1. The creation and usage of standardized metrics for social impact because poorly measured qualitative data on impact does not inspire private sector investors. The World Bank is using the Global Impact Investing Network’s (GIIN) Impact Reporting and Investment Standards (IRIS) to evaluate their investments.  Spreading this standard to a wider audience and to entrepreneurs earlier on would create a wider body of data on the financial and social impact of social enterprises and further the sectors acceptance by mainstream investors. 

  2. Furthering the growth of impact investing ecosystems where entrepreneurs, investors, government and multilateral actors can share lessons learned and success stories.  In this area there is a space for think tanks, universities, investors associations like LAVCA, and multilateral organizations to play a convening role and act as accelerators.  Gatherings of this type will reduce the fear of the unknown and encourage private actors to invest in earlier stages and scale up their investments. 

  3. The creation of legislation that will encourage private sector investment in social enterprise.  In 2014 Great Britain implemented the Social Investment Tax Relief program which grants a 30 percent tax break to government accredited companies.  This policy could be replicated in Latin America and existing government agencies like INADEM in Mexico, which provides support to startups, could become the accreditors and provide information about the tax breaks.  

  4. That governments design programs which target entrepreneurs from the bottom of the pyramid.  Government incubators, like Start-Up Chile and Start-Up Brazil, could intentionally recruit and provide funding and entrepreneurial training to Chileans from impoverished backgrounds.  There are innovative ideas which remain untapped because of low-income entrepreneurs’ lack of access to capital and contacts.  These young people need to be recruited because they have firsthand knowledge about the products and services which could most benefit their communities.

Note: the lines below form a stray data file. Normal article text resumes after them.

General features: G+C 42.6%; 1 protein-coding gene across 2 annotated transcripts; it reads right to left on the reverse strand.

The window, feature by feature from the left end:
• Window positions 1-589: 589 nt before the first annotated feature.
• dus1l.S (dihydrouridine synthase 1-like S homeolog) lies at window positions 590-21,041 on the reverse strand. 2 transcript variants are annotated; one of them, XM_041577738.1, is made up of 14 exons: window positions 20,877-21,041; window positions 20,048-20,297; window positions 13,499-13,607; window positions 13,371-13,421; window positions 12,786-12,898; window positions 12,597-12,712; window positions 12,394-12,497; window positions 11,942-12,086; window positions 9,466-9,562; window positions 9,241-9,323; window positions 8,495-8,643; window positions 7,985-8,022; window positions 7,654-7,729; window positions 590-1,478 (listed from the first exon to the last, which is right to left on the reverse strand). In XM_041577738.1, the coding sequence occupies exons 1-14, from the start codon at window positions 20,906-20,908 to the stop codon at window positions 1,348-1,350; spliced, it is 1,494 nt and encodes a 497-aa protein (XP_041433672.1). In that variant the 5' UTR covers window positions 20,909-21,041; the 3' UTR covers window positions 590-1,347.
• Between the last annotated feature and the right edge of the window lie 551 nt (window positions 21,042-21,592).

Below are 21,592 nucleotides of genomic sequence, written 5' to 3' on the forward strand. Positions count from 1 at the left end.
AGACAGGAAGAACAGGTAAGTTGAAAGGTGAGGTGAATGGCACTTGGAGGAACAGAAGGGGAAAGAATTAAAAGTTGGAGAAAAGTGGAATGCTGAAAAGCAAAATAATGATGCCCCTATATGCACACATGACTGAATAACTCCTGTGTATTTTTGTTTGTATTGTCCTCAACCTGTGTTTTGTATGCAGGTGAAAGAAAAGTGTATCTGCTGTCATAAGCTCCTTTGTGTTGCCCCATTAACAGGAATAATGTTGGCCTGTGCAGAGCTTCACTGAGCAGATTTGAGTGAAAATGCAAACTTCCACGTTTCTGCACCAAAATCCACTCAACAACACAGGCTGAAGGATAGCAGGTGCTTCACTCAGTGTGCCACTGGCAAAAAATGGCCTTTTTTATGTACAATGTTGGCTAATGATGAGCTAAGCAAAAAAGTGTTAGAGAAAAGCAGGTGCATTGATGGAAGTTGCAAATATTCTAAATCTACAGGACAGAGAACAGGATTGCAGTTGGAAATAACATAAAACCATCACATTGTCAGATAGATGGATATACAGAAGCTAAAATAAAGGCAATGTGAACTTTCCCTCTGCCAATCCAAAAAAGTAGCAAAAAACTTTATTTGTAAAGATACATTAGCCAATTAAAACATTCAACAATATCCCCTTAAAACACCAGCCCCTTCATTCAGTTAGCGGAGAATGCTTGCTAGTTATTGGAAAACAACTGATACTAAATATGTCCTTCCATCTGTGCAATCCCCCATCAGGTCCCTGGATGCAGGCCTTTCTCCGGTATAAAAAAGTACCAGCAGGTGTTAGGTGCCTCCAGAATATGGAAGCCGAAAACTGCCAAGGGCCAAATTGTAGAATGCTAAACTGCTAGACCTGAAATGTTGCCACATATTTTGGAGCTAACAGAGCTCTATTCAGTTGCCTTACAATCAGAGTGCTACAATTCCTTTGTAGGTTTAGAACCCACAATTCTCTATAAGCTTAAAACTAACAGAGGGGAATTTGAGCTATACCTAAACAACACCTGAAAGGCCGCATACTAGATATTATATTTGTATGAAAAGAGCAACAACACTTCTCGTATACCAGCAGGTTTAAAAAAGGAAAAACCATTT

Although impact investing cannot solve all societal ills, there are numerous examples of private companies working towards social good and succeeding where the government alone cannot. Many Latin American countries still suffer from weak educational systems, poor access to credit for bottom of the pyramid populations, unemployment, and lack of access to healthcare. There are social entrepreneurs working to tackle these problems, and they need access to funding and information to successfully scale their companies.  Creating a substantial social impact investing market and making “doing good while doing well” part of mainstream investment portfolios can only help Latin America develop and I hope to see a continuing conversation on the topic and more young people from all walks of life joining the social impact movement. 



Gabriel Sanchez Zinny is president of Kuepa.com, a Latin American Blended Learning company, working in incorporating technologies to reduce drop out rates.